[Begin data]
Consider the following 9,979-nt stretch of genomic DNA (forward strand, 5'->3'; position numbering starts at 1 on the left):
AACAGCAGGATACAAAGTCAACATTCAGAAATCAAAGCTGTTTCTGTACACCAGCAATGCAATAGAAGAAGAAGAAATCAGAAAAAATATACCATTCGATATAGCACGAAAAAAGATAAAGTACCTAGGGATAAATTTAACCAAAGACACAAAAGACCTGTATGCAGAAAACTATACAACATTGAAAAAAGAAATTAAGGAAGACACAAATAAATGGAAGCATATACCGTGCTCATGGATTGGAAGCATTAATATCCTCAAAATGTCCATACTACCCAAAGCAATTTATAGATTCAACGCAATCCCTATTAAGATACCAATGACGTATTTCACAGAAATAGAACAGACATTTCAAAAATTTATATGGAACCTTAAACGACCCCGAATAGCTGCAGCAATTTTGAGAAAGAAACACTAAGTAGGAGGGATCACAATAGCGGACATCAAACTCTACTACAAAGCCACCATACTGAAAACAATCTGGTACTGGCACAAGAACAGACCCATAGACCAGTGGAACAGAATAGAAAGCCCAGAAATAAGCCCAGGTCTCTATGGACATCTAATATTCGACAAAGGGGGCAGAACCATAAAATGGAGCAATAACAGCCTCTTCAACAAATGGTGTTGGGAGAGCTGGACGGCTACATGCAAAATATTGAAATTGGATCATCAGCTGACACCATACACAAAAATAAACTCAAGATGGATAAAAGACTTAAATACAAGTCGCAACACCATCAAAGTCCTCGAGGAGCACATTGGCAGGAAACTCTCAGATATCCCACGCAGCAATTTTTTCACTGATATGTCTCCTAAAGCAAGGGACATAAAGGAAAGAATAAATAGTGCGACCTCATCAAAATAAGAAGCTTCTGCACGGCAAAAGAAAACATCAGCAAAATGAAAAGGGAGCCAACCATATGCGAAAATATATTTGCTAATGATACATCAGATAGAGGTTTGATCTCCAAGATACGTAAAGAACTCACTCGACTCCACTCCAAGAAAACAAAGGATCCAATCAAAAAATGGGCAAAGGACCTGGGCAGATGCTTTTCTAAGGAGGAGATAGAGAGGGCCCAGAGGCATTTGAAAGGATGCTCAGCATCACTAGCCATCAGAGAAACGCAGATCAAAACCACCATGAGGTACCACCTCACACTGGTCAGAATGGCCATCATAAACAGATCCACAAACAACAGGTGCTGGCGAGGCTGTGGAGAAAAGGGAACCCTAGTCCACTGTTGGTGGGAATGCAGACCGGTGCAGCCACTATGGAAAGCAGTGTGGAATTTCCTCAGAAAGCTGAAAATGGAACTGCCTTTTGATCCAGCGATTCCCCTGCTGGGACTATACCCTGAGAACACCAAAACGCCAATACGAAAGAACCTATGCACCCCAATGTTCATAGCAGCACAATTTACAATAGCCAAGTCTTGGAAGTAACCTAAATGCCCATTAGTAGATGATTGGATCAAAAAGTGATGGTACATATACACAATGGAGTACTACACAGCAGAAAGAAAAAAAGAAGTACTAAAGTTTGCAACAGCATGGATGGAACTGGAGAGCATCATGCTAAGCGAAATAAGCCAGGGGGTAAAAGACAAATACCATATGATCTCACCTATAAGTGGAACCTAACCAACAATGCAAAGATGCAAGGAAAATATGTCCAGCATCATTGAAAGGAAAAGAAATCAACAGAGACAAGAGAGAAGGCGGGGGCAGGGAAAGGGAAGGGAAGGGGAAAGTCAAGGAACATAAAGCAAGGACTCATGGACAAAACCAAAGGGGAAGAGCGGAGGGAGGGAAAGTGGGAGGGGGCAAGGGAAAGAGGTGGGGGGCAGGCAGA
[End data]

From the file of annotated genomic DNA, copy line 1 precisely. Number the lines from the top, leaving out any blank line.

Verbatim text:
Consider the following 9,979-nt stretch of genomic DNA (forward strand, 5'->3'; position numbering starts at 1 on the left):